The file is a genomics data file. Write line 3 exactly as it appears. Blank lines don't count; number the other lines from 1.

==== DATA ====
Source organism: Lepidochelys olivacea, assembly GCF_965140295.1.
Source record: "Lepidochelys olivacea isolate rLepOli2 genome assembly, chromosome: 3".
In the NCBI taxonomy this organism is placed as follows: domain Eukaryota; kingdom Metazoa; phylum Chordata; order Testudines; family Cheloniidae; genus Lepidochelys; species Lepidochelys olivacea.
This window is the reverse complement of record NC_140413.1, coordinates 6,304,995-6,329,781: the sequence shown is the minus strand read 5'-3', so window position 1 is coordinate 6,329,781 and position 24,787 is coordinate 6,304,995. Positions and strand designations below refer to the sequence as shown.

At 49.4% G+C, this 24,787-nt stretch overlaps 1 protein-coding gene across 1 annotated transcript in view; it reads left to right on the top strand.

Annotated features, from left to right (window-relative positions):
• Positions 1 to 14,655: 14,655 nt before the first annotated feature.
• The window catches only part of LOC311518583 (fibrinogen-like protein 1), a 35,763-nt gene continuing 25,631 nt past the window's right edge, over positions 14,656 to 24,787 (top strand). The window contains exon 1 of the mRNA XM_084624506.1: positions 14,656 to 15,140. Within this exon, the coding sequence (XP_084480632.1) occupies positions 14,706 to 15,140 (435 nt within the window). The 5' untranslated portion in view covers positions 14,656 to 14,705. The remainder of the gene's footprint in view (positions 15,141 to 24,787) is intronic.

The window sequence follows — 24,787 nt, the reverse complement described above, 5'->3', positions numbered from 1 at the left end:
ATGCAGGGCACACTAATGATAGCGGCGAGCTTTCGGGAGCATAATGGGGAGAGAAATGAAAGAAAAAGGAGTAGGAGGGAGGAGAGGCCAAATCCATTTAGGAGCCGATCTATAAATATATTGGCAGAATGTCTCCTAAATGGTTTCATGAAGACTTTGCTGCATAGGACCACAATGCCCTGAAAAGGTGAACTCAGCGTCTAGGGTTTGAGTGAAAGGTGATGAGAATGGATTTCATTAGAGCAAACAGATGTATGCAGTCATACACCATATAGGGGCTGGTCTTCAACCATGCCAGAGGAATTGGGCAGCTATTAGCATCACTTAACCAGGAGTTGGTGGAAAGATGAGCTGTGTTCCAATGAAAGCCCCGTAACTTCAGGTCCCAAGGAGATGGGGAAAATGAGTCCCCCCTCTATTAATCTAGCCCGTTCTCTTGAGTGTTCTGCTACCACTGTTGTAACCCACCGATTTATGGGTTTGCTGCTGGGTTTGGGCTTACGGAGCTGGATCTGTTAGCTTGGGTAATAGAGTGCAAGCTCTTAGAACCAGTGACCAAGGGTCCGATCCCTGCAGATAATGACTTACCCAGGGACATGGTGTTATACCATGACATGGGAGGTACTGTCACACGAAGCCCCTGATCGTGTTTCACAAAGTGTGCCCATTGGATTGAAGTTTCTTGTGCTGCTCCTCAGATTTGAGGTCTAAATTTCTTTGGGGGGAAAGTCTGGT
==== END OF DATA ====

In the NCBI taxonomy this organism is placed as follows: domain Eukaryota; kingdom Metazoa; phylum Chordata; order Testudines; family Cheloniidae; genus Lepidochelys; species Lepidochelys olivacea.